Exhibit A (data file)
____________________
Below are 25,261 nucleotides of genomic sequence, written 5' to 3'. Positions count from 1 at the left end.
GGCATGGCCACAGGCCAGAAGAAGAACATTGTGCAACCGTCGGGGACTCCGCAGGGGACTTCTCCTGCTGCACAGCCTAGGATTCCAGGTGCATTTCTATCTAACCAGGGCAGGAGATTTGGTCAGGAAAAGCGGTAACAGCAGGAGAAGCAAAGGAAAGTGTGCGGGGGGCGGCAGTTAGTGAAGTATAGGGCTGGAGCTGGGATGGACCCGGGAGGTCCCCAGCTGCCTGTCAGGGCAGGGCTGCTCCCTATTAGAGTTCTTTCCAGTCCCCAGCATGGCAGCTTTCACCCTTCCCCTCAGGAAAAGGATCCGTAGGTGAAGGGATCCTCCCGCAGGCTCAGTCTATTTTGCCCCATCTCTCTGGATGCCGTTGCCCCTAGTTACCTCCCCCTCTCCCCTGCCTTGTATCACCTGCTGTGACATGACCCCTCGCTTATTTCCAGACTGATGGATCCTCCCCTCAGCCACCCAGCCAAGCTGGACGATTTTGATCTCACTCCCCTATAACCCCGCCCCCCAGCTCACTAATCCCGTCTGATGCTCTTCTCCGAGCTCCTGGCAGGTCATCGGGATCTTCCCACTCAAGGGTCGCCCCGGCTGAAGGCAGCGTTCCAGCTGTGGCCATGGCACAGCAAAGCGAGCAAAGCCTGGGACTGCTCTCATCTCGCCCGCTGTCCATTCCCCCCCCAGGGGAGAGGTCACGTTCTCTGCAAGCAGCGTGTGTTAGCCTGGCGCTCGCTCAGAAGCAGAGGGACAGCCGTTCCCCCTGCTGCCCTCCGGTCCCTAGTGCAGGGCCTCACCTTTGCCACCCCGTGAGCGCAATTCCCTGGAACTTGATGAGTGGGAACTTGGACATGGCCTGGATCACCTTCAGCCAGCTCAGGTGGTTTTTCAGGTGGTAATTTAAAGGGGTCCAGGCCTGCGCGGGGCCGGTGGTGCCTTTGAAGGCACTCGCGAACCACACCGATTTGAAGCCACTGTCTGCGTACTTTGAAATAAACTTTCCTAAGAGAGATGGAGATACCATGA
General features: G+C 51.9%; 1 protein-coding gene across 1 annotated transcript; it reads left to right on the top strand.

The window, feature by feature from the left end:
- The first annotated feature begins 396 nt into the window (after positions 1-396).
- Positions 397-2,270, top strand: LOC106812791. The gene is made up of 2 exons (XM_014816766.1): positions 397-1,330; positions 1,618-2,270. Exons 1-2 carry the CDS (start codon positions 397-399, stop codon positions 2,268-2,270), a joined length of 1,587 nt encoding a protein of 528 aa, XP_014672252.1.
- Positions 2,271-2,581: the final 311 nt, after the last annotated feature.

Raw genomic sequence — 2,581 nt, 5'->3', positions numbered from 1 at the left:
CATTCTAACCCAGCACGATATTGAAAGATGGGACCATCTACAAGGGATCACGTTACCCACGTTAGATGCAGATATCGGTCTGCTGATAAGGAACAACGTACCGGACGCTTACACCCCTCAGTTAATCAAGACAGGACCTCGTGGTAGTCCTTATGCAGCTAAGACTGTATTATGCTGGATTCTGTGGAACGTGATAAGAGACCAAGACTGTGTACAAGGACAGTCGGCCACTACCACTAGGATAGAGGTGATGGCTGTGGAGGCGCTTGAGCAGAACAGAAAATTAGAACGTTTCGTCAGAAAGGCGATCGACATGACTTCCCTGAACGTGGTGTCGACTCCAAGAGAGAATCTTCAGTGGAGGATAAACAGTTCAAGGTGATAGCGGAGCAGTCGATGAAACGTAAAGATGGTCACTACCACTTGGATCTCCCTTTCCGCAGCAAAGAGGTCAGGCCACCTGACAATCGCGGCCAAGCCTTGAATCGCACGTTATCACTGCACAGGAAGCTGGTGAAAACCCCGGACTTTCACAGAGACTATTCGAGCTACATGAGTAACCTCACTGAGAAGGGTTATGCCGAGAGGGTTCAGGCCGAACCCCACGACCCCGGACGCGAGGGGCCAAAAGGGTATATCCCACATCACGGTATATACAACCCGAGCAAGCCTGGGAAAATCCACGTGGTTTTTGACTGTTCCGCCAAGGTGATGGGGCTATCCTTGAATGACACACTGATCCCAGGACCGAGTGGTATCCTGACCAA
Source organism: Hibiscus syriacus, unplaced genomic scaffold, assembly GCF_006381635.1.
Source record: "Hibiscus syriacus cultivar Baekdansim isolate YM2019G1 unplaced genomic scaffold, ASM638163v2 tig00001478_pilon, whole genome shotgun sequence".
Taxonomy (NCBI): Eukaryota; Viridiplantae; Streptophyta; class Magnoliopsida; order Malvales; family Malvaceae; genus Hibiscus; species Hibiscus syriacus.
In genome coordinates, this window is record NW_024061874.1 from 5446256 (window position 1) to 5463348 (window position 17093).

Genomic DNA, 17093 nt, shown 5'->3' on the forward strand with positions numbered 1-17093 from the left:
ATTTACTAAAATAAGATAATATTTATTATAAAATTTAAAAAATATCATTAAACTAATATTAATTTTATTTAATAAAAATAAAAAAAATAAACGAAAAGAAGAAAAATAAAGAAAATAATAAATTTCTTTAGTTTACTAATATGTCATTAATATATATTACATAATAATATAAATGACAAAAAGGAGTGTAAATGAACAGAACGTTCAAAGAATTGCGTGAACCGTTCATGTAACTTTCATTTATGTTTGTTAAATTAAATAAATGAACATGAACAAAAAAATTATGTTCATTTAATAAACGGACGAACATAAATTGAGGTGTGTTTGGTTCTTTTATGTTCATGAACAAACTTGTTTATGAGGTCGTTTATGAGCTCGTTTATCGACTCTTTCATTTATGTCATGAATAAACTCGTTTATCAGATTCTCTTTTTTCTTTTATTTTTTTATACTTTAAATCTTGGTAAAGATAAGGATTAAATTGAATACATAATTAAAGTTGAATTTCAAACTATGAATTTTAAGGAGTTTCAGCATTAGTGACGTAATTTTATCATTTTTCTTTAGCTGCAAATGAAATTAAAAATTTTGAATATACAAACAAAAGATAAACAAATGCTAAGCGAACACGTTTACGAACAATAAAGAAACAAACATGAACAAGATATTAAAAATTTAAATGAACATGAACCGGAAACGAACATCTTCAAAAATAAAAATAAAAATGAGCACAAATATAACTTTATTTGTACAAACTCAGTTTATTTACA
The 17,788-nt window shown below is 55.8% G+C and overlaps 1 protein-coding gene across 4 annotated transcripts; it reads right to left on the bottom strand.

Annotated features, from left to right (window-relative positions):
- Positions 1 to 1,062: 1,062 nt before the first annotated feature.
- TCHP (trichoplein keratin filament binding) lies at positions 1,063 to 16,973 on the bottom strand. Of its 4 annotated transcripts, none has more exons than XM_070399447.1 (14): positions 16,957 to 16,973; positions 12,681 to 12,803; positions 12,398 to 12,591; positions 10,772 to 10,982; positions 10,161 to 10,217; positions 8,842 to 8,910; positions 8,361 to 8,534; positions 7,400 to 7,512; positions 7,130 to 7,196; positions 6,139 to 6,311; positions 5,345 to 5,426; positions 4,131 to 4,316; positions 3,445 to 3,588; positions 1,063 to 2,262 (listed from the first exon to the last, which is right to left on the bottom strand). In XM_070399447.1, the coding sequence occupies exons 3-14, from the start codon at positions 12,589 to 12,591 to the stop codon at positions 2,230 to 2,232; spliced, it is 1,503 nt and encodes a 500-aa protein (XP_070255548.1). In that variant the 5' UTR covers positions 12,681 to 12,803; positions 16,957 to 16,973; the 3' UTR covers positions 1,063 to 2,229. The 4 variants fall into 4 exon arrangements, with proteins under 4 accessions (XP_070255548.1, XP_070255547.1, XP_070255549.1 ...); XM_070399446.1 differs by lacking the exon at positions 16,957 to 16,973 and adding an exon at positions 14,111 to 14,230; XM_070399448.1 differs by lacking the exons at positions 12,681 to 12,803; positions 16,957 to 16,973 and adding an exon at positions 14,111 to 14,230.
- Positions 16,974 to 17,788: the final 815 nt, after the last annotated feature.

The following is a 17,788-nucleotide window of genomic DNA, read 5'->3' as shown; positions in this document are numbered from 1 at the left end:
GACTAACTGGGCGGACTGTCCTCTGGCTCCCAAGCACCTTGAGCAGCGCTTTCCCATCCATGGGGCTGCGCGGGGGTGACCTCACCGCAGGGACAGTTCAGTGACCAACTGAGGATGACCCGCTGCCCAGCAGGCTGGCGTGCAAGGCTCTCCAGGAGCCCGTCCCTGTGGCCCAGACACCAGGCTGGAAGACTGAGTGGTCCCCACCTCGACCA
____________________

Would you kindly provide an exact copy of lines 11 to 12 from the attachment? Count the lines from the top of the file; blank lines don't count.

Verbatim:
Source record: "Hibiscus syriacus cultivar Baekdansim isolate YM2019G1 unplaced genomic scaffold, ASM638163v2 tig00001478_pilon, whole genome shotgun sequence".
Taxonomy (NCBI): Eukaryota; Viridiplantae; Streptophyta; class Magnoliopsida; order Malvales; family Malvaceae; genus Hibiscus; species Hibiscus syriacus.